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I would start with letting them know that due to his health, he will not be able to move in and see how they respond. I would be prepared to at least lose the deposit. Worse case, they can sue for all rent that would have been due for the term of the lease contract. Or until the apartment is rented to someone else. If they have multiple units available, this may be the last one they fill as they are getting rent no matter what. If they go this route, you can try telling them the Dr has declared him incompetent to sign the lease but it may still end up in small claims court. I'm only bringing up this scenario as it happened to me years ago. I rented an apartment with a friend but mine was the only signature on the lease. When she moved in with her boyfriend 2 months later, I was stuck with an apartment I couldn't afford, in a strange city and wasn't able to find anyone to move in to share the cost. Long story but no sympathy when I had to break the lease.

Hopefully they will be understanding. Esp if he hasn't moved anything in yet so there is no need to re-clean the apartment, you may be in luck.
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Most leases have a healthcare exception that would allow him to get out of his lease. There may be a month's rent due, or if the leasing office is agreeable, they may understand his healthcare needs. Talk to them and be very nice. Then pack and leave...
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A lease is a contract. It fulfills all the laws of contract if signed by both parties. Some leases have a 60- day clause for both tenant and landlord. It MAY state that either party has a right to vacate. " Notice to Vacate" ( from the landlord) and " Notice of Intent to Vacate" from the tenant may allow the lease to be changed. The deposit, whether it be a security deposit or a damage deposit, may be a different issue.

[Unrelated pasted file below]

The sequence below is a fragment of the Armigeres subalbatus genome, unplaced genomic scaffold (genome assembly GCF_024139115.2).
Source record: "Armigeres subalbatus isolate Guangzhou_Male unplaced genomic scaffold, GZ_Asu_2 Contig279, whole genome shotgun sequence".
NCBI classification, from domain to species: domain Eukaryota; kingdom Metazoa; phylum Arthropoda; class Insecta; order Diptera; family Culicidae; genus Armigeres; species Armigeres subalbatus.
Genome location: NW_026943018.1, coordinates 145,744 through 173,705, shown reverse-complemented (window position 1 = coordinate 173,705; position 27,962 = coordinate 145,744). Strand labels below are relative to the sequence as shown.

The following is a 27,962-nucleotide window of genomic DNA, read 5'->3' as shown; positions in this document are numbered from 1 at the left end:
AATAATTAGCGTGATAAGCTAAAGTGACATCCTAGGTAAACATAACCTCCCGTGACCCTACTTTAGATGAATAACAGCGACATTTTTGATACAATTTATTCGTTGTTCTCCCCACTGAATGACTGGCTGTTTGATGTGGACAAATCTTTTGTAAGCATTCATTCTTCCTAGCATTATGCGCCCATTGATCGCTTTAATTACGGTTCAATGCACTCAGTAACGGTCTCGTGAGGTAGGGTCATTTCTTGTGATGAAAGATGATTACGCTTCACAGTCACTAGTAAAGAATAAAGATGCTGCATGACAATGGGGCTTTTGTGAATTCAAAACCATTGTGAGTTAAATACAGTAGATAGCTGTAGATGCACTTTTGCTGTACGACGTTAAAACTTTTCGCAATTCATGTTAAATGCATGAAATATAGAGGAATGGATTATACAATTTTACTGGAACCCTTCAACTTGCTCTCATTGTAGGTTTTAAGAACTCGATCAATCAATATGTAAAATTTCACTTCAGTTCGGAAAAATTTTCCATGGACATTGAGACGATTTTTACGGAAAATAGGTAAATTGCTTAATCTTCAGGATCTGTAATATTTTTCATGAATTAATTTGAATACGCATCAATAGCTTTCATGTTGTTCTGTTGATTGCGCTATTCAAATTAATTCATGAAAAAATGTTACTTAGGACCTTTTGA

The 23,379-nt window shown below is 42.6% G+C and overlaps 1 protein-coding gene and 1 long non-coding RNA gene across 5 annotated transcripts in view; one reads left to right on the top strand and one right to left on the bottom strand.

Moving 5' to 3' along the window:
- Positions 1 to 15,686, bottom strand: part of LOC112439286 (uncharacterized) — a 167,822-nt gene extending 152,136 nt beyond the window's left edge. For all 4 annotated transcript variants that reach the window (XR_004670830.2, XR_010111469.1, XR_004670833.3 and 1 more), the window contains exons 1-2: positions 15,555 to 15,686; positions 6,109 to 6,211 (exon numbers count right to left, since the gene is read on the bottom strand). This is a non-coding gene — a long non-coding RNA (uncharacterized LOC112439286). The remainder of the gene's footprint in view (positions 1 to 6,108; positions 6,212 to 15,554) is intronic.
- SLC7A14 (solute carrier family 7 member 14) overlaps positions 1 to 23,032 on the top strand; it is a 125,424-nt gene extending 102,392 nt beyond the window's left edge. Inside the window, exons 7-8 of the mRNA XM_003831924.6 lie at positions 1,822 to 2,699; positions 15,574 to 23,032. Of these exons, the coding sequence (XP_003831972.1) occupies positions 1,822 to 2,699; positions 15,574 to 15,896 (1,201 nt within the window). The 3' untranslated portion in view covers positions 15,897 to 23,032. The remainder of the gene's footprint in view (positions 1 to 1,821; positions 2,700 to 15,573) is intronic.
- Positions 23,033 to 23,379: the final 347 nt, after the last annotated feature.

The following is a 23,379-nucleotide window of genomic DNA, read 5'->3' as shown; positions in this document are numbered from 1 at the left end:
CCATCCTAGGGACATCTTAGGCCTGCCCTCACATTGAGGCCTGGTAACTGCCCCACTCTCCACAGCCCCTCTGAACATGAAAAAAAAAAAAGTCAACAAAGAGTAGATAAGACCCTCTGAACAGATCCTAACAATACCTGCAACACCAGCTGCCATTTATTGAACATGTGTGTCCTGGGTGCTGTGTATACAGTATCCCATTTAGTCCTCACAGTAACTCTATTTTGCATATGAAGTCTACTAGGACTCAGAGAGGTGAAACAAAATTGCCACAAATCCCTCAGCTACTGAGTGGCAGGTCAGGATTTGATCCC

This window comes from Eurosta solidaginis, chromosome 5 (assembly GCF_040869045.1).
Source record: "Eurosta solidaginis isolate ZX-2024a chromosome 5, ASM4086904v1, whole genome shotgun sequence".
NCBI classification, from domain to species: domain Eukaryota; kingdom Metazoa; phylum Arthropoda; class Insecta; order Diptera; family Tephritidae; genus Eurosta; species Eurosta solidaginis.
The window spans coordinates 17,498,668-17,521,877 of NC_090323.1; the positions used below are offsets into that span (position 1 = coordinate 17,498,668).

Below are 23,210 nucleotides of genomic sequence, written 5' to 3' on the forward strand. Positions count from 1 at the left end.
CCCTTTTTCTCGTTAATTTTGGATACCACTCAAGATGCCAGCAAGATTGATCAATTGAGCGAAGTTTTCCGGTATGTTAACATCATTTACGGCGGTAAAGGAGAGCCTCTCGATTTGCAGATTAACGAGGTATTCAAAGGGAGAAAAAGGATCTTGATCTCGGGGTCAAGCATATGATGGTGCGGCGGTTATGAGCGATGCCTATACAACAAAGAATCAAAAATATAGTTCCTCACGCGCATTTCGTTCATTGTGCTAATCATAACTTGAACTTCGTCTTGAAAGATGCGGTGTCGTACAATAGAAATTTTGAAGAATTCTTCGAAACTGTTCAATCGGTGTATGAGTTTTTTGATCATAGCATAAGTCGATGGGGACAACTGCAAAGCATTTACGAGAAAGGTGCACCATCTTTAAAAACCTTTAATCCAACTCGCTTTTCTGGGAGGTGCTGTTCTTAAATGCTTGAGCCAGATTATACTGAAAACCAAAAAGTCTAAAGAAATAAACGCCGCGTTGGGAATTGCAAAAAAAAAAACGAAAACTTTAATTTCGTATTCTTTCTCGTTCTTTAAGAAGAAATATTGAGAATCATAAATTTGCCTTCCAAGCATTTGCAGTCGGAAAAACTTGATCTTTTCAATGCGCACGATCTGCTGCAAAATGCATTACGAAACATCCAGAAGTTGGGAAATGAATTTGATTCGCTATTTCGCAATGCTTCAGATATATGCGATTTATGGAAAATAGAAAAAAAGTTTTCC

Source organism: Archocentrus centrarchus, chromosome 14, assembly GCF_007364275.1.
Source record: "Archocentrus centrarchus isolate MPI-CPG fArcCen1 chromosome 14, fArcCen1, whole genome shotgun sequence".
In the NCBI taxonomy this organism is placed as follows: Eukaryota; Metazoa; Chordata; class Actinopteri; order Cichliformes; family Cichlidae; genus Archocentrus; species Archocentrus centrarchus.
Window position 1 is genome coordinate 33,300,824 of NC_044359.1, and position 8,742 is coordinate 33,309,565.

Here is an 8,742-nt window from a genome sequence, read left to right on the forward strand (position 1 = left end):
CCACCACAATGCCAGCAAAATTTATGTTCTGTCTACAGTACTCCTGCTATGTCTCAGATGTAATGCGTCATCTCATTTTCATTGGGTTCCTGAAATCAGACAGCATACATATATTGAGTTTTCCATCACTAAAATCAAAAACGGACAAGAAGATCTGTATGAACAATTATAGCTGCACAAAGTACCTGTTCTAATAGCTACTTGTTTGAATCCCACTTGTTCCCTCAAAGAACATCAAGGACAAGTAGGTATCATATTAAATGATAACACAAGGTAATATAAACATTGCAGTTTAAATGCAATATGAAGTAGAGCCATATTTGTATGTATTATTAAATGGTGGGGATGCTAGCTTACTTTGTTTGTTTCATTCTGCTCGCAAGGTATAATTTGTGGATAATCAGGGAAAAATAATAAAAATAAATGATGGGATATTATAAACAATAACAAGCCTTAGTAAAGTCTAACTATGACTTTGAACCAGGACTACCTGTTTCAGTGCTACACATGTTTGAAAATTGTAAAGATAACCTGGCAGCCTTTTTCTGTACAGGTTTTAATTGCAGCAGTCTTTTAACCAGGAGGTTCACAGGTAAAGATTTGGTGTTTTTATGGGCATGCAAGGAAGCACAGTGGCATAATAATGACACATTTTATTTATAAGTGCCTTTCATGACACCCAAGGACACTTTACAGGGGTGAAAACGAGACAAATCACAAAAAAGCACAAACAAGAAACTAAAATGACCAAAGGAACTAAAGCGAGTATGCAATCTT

As offered by pstieqman, I'd tread carefully on this one also. Why does he want to return to your home? Why did he want to lease an apt. in the first place?
You don't "just leave", StandingAlone. There are many issues here.

"Notice of Intent to Vacate" ( from the tenant)
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Tread carefully with this one, as dementia advances the patient will constantly change their mind. You bring him back home, he gets bored, wants to move again. You might be better off to get him a housekeeper once a week or a visiting nurse if he needs one. Time for a long chat with his MD about what his options are.
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If the landlord is an understanding person he or she should let him out of the lease or a doctor's statement.
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I am not an attorney but have been a landlord for thirty years. A lease is usually binding unless you can prove that your father was not able to sign by diminished capacity but most landlords should work with you. You might have to pay next month's rent and pay for the cost (ads) to re-rent the apartment but I would ask the landlord if you help to re-rent the apartment if they (landlord) would be willing to let him break his lease. I have done such thing for my tenants in the past.
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Often a lease can be suspended (with deposit returned) if a doctor stipulates that it is medically necessary for the person to not be on his/her own. Check with the leasing manager.
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You can get out of any lease. You just leave. You just don't leave with your deposit. That's forfeit.
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